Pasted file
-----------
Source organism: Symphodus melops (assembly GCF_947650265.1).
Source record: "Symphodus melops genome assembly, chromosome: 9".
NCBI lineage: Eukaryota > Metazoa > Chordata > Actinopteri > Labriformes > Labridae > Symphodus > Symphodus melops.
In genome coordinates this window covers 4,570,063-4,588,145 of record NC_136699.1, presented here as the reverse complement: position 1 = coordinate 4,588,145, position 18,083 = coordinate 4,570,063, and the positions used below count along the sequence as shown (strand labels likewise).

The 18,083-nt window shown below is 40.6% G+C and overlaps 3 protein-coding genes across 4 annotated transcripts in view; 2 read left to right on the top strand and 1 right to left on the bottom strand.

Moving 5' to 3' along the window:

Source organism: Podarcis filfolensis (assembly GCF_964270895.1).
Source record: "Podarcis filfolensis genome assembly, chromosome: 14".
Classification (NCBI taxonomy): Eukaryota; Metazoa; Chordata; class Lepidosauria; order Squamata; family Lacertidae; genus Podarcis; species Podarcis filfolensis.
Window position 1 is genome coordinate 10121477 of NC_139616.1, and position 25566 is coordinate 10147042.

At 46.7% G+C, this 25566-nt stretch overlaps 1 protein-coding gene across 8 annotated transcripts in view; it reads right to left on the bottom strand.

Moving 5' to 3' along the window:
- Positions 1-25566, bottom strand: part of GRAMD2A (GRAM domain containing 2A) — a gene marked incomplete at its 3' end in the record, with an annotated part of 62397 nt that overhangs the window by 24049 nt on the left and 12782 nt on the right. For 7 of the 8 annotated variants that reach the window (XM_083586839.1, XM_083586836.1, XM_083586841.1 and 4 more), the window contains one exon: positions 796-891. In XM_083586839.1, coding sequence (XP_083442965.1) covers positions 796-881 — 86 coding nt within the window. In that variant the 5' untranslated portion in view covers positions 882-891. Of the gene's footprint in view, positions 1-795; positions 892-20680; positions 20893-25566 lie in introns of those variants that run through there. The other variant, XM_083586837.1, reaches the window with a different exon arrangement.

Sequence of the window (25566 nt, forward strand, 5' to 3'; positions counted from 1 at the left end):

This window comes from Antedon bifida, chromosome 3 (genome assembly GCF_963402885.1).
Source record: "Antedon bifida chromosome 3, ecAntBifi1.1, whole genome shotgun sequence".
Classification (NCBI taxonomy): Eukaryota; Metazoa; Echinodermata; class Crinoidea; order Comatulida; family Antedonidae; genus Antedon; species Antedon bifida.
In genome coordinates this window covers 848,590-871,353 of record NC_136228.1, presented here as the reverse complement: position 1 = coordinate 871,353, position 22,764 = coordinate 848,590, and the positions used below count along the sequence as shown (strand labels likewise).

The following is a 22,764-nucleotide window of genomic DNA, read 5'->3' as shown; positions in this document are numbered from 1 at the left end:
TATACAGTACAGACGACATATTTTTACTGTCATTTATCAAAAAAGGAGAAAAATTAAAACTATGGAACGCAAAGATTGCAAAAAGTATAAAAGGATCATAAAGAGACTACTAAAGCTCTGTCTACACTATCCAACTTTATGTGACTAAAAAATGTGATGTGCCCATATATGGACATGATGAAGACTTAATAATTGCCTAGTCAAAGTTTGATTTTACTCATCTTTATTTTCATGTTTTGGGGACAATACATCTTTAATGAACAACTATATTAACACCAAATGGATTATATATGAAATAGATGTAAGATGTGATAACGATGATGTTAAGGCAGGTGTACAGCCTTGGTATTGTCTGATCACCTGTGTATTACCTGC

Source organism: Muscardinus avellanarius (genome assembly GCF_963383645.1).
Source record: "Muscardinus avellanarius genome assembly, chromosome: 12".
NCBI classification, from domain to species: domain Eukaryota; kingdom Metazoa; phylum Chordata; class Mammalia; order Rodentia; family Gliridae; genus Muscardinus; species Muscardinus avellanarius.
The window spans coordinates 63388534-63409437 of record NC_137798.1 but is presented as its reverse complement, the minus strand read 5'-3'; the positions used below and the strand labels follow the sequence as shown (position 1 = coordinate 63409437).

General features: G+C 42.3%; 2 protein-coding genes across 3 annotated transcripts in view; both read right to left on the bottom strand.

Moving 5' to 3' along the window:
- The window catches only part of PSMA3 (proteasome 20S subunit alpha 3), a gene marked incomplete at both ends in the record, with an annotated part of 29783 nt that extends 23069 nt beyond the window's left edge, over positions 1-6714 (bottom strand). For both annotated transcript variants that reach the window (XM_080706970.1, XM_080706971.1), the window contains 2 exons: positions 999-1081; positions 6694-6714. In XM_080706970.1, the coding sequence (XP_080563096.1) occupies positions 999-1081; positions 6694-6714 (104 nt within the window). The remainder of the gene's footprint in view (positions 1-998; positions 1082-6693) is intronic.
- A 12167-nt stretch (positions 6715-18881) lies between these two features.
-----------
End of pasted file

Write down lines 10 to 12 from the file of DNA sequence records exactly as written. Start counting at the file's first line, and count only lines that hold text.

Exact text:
Window position 1 is genome coordinate 10121477 of NC_139616.1, and position 25566 is coordinate 10147042.

At 46.7% G+C, this 25566-nt stretch overlaps 1 protein-coding gene across 8 annotated transcripts in view; it reads right to left on the bottom strand.

Moving 5' to 3' along the window: